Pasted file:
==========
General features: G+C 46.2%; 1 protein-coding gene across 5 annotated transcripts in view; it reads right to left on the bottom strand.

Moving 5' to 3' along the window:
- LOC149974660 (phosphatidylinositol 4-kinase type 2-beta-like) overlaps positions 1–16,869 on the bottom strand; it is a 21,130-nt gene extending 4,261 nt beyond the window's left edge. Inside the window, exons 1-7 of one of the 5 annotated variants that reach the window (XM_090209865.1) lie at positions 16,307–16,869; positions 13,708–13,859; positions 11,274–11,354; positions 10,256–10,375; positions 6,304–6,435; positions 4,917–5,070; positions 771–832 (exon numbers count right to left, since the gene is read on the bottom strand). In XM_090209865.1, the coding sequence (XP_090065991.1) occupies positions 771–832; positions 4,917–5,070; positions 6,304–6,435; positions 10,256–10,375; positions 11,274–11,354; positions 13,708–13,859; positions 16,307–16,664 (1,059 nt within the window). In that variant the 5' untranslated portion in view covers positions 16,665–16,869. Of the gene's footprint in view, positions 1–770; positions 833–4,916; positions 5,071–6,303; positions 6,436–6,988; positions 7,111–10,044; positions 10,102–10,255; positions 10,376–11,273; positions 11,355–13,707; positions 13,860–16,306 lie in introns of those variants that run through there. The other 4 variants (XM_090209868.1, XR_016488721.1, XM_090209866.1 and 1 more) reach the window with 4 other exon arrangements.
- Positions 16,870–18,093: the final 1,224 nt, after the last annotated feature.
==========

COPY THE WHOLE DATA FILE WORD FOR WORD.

General features: G+C 46.2%; 1 protein-coding gene across 5 annotated transcripts in view; it reads right to left on the bottom strand.

Moving 5' to 3' along the window:
- LOC149974660 (phosphatidylinositol 4-kinase type 2-beta-like) overlaps positions 1–16,869 on the bottom strand; it is a 21,130-nt gene extending 4,261 nt beyond the window's left edge. Inside the window, exons 1-7 of one of the 5 annotated variants that reach the window (XM_090209865.1) lie at positions 16,307–16,869; positions 13,708–13,859; positions 11,274–11,354; positions 10,256–10,375; positions 6,304–6,435; positions 4,917–5,070; positions 771–832 (exon numbers count right to left, since the gene is read on the bottom strand). In XM_090209865.1, the coding sequence (XP_090065991.1) occupies positions 771–832; positions 4,917–5,070; positions 6,304–6,435; positions 10,256–10,375; positions 11,274–11,354; positions 13,708–13,859; positions 16,307–16,664 (1,059 nt within the window). In that variant the 5' untranslated portion in view covers positions 16,665–16,869. Of the gene's footprint in view, positions 1–770; positions 833–4,916; positions 5,071–6,303; positions 6,436–6,988; positions 7,111–10,044; positions 10,102–10,255; positions 10,376–11,273; positions 11,355–13,707; positions 13,860–16,306 lie in introns of those variants that run through there. The other 4 variants (XM_090209868.1, XR_016488721.1, XM_090209866.1 and 1 more) reach the window with 4 other exon arrangements.
- Positions 16,870–18,093: the final 1,224 nt, after the last annotated feature.